TW: death, loss.
Today is the fourth day of the Week of Action, and I want to take note of the electricity in the air today. Today’s theme was green, which stands for nature, and it was both Rebecca Wight’s and Julie Williams’s color day. The past couple of days have been up and down, with soaring heights and crashing lows (triggers aren’t fun), and today was just…incredible. I stepped outside after class today and immediately stepped into the beauty of spring. The weather was beautiful – the sky was a dark navy grey with imminent rain, and the air was awash in the scent and feel of rain. It didn’t rain, not at first, and later alternated between sprinkling and pouring. I felt energized the moment I stepped outside. Electricity buzzing all over me, coursing through my blood. I felt alive, on top of the world. I was reaffirmed in what I do and why. And to think this occurred today, given the theme and whose theme it is. Feeling energized was definitely what I needed this week. Perhaps it was better that the most difficult day occurred early – it allowed me to pull it together and return replenished to finish the Week. I allowed myself a day to cry and grieve for the lives we have lost – now I am ready to move forward and continue to work toward a better future.
There were fifteen individuals memorialized today who I thought best suited the theme of nature. In no particular order, they are: Rebecca Wight, Julie Williams, Lollie Winans, Fred Mangione, Vanderson Viegas Silva, Winfield Mowder, Talana Kreeger, Noxolo Nogwaza, Dominic Crouch, Lawrence Correa Biancao, Gary Matson, Emonie Spaulding, Allen Schindler Jr., Eudy Simelane, and Thapelo Makutle.
When the world lost Rebecca Wight, we lost her warmth, her vibrancy, her love of life, and the lessons she would have impacted on the next generations.
When the world lost Julie Williams, we lost the kind of activist we need in the world. We lost someone who knew what was important in life and did what was right just because it was right, a woman who was dedicated to helping the people society didn’t want to help.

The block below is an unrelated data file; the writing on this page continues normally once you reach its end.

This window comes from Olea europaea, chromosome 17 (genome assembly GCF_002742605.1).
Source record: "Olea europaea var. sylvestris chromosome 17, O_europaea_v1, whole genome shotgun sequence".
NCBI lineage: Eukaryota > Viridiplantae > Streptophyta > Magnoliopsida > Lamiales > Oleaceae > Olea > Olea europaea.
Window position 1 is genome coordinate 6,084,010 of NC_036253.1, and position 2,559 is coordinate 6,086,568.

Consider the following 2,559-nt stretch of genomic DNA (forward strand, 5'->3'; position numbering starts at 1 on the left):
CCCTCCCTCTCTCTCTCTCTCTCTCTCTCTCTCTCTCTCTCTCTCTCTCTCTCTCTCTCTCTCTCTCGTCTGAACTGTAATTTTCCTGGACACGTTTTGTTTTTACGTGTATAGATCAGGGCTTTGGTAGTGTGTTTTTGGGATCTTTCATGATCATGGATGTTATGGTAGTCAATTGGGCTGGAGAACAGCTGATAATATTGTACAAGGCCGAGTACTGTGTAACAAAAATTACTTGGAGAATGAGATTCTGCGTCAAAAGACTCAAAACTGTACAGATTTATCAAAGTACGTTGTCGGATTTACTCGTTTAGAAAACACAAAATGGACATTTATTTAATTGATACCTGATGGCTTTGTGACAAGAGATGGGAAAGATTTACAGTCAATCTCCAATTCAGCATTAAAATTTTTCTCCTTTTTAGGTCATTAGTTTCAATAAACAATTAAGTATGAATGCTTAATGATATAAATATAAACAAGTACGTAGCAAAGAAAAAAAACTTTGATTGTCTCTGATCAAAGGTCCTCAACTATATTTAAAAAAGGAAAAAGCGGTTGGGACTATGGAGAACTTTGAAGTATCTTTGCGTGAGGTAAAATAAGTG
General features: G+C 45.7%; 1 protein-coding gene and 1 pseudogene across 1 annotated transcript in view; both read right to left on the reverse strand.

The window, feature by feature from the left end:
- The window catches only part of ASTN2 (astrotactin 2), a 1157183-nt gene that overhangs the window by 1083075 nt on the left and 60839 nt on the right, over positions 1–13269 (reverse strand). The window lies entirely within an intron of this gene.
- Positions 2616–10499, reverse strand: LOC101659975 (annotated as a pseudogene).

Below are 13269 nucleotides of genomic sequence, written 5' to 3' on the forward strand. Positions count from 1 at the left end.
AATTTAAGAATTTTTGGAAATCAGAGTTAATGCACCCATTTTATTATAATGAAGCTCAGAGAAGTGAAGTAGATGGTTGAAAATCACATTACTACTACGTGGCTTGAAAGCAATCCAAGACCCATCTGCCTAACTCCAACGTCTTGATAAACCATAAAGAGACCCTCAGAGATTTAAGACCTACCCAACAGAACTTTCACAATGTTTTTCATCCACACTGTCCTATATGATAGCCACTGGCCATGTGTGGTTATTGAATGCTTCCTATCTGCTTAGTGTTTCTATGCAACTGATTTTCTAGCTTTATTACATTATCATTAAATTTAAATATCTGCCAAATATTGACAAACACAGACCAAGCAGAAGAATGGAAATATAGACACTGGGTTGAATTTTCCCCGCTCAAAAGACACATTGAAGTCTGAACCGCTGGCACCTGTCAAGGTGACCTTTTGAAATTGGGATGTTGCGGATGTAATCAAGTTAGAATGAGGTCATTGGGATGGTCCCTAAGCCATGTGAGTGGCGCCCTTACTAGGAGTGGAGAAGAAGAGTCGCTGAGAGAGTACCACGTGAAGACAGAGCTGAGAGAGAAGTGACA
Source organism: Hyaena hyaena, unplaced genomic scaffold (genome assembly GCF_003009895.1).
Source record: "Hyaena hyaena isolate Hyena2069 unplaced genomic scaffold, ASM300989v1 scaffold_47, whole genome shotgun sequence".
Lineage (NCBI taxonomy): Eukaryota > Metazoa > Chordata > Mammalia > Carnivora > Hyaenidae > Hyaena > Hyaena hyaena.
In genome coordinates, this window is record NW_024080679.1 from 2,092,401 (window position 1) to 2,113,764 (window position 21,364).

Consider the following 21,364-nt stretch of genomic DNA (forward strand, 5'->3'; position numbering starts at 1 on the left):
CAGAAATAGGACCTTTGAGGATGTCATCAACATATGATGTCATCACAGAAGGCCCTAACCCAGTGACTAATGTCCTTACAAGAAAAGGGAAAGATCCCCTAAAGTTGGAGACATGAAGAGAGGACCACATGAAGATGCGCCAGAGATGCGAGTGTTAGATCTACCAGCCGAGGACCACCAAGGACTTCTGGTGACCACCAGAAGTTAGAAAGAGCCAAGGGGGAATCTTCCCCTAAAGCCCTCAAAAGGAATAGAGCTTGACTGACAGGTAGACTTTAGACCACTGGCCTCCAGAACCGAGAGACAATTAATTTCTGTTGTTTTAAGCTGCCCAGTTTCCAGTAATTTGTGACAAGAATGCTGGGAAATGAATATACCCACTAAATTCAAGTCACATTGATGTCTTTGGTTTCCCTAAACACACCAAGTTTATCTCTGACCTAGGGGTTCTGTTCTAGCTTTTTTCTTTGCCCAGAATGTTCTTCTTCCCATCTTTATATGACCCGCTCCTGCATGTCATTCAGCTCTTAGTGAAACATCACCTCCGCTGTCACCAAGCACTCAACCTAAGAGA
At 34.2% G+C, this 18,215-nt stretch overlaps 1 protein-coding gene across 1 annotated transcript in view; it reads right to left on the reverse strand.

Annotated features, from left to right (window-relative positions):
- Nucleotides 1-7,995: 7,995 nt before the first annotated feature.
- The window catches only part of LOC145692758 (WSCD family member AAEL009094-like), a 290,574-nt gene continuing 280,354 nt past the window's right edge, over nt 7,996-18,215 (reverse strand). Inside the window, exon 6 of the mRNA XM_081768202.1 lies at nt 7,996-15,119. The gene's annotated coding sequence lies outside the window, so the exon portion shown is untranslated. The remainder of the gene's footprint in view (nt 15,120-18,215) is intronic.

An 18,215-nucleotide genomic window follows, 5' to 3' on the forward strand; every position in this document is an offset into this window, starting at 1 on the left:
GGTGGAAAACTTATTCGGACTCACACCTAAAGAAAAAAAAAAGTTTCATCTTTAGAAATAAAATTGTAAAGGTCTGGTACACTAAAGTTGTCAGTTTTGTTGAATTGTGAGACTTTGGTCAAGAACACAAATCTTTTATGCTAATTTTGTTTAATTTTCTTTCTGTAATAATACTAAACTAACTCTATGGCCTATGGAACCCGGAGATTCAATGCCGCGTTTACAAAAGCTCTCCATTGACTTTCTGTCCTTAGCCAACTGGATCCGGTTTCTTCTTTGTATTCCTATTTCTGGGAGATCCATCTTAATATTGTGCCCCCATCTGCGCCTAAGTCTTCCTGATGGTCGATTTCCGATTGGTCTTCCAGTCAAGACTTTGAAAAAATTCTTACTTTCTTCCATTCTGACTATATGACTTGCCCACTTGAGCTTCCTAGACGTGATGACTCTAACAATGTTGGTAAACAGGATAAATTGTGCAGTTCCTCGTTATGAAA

When the world lost Lollie Winans, we lost her strength and outgoing energy. We lost a woman who was committed to rise above her difficult past and create a future for herself.
When the world lost Fred Mangione, we lost his vibrant, radiant personality and the presence he established whenever he entered the room.
When the world lost Vanderson Viegas Silva, we lost another beautiful soul with limitless potential who I wish I knew more about.
When the world lost Talana Kreeger, we lost a woman who always made the best of life, despite not having the easiest of lives.
When the world lost Noxolo Nogwaza, we lost a woman who clearly touched a great number of lives, with over 2000 people attending her funeral and over 170,000 signing a petition to crack down on corrective rape in response.
When the world lost Dominic Crouch, we lost his thoughtfulness and his deep empathy for the suffering of others.
When the world lost Lawrence Correa Biancao, we lost the potential and possibilities his life had in store. We lost his future.
When the world lost Gary Matson and Winfield Mowder, we lost two men of many talents whose love for each other and others and respect for the natural world is evident in the lives they led.
When the world lost Emonie Spaulding, we lost a life that I am not sure how she would have lived, but I am certain it would have fit who she was at heart.
When the world lost Allen Schindler Jr., we lost his inspiring compassion for animals, and his care for all living beings.
When the world lost Eudy Simelane, we lost a voracious campaigner of equal rights who had the courage to come out at twelve and become one of the first women to live openly as a lesbian in KwaThema.
When the world lost Thapelo Makutle, we lost an outgoing and talented young person for whom the world is a little darker in his absence.